Sabzali Sharipov, Murodjon’s father, and one of the most famous artists from the Soviet era, sums up the perspective of some in this way:

What our president did for our country after five years of bloody civil war is very good—he united us, he made us a nation. We fear Islamization, religious fanaticism—it happens very fast regardless of the education at home. Art and science are our only hopes.

But how can art offer hope when it exists for so few and is constantly at risk of being silenced by this same president’s government? Stefan Rusu looks ahead:

I hope and want to believe that Dushanbe Art Ground and its team will survive the increased restrictions which will continue to impose themselves following the examples in Russia and Uzbekistan, where the independent sector was stifled on all levels.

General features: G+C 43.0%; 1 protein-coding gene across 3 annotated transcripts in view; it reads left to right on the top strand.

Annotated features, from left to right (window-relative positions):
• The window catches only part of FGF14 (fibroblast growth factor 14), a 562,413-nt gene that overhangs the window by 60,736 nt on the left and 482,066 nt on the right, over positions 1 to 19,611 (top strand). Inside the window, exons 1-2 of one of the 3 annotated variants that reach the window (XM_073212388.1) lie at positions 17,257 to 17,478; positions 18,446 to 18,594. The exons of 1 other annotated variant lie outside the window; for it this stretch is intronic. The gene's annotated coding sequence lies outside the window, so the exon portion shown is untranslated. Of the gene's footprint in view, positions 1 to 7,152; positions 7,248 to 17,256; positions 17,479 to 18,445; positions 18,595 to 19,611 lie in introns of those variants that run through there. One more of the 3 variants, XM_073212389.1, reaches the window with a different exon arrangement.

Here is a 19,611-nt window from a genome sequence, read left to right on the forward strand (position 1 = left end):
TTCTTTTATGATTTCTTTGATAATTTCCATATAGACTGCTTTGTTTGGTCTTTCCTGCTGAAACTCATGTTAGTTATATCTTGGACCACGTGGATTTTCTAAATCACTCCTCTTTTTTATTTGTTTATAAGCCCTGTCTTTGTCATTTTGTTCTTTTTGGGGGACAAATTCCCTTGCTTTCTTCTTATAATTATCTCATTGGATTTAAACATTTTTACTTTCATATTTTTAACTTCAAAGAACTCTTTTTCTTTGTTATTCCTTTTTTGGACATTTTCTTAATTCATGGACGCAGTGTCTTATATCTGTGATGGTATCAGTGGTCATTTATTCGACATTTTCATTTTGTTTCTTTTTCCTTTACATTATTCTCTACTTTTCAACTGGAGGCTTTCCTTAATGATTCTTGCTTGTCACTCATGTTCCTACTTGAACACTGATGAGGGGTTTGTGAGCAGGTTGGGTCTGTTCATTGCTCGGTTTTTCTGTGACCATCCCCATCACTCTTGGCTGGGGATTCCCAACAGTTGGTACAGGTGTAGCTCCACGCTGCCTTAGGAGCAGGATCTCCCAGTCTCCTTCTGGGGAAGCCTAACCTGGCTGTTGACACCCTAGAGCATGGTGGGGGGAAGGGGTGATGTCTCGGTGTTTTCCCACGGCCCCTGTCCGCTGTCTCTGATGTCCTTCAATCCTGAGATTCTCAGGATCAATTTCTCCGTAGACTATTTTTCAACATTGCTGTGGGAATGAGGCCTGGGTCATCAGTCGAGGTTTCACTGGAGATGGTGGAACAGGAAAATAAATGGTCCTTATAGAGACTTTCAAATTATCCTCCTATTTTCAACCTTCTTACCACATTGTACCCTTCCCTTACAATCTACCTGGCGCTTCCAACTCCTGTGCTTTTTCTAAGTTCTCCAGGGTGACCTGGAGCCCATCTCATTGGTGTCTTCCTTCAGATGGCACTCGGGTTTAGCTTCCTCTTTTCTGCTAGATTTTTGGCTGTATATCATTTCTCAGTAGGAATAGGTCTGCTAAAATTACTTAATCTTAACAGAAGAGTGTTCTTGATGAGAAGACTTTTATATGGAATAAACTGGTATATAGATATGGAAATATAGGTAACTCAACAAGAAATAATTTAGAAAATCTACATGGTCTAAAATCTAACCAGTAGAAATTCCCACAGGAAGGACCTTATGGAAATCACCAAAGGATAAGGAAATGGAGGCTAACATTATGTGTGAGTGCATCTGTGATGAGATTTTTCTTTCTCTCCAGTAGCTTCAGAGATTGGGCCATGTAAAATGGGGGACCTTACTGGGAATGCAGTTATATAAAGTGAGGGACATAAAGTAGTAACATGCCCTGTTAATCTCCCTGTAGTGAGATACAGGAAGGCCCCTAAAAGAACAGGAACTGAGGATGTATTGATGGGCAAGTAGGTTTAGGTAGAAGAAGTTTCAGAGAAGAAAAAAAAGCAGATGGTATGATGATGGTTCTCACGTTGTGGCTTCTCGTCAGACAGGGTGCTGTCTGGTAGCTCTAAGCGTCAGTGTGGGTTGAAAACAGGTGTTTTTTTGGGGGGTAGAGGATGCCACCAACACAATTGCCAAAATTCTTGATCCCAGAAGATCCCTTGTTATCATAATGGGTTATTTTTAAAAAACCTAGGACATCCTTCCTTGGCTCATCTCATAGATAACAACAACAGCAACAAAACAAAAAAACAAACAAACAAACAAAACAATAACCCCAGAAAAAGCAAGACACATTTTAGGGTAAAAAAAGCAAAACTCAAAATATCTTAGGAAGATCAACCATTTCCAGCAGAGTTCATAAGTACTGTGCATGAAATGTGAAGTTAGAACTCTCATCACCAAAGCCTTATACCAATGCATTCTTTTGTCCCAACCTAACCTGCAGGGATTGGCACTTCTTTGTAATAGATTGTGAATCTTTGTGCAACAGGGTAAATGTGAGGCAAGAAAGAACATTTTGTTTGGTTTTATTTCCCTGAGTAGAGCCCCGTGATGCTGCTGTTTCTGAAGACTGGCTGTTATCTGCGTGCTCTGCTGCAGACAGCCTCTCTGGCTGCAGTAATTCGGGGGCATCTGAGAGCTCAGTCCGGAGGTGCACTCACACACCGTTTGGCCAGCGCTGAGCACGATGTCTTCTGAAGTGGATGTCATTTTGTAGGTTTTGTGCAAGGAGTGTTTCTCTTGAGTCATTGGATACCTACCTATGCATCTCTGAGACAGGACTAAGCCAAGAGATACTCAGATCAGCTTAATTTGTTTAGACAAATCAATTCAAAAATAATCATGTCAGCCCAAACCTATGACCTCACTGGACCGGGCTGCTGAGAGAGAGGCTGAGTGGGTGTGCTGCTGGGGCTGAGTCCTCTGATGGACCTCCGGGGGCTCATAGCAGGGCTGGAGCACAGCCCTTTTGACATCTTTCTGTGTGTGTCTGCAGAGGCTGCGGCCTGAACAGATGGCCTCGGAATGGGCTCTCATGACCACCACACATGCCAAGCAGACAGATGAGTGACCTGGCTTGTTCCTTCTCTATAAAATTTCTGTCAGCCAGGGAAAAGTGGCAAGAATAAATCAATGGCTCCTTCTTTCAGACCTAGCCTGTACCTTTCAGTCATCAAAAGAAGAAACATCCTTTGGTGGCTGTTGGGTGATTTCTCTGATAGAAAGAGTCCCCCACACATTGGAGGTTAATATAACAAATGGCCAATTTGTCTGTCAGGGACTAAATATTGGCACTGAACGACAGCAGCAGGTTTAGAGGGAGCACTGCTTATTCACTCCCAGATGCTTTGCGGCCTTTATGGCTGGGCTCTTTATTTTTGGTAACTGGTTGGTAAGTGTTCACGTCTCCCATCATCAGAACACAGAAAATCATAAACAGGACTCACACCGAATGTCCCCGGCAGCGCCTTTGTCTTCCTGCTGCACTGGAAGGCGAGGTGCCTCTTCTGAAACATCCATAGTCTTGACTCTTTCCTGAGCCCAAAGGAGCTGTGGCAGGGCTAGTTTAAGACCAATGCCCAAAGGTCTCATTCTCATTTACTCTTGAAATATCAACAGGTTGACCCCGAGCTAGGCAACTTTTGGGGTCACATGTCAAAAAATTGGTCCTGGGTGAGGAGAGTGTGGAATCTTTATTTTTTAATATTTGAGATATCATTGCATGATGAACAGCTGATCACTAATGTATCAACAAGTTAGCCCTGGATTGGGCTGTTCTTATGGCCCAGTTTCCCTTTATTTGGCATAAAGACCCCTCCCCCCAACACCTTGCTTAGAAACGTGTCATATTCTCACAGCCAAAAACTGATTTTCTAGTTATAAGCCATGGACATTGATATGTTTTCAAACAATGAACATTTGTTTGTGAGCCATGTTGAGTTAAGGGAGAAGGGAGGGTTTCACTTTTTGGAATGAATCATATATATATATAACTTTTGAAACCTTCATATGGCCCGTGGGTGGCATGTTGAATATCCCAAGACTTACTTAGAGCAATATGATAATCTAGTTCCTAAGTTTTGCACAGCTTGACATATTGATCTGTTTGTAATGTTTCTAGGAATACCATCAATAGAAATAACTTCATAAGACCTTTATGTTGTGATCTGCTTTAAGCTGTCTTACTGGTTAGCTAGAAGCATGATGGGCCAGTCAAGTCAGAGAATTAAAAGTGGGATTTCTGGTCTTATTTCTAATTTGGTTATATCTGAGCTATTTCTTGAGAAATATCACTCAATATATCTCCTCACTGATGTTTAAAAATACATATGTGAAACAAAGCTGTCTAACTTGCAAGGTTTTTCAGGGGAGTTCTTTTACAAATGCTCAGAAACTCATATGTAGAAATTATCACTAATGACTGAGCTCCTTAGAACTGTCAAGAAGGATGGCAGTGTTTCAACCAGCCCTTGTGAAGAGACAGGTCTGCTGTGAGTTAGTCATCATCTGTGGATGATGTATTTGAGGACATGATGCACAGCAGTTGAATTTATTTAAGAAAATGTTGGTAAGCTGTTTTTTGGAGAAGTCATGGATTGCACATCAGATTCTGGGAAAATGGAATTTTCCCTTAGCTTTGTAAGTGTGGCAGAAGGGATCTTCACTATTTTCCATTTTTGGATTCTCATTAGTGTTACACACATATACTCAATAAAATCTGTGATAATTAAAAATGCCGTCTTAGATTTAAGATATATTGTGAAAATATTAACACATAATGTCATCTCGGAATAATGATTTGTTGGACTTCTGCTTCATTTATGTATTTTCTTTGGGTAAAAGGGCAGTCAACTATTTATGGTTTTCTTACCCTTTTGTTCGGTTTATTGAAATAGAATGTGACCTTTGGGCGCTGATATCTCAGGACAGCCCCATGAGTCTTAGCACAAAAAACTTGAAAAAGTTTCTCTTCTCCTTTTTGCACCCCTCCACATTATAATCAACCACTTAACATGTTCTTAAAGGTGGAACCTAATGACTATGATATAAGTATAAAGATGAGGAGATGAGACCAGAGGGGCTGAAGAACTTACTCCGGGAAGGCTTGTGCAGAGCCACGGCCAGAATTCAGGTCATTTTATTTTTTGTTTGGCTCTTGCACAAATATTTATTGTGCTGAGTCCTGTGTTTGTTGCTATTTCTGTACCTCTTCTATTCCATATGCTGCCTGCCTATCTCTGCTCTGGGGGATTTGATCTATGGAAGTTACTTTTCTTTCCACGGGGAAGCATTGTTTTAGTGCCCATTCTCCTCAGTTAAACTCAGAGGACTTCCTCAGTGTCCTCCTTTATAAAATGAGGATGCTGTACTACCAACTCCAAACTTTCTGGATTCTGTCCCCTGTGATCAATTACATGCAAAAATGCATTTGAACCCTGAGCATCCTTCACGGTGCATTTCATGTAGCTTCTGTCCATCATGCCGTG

Tajikistan sits at the crossroads of ideologies—it is here that the battle between east and west, modern and traditional, past and future, secularism and religion is taking place. And if art will have any role in the country’s future, it must be brought out from the private realm into the public.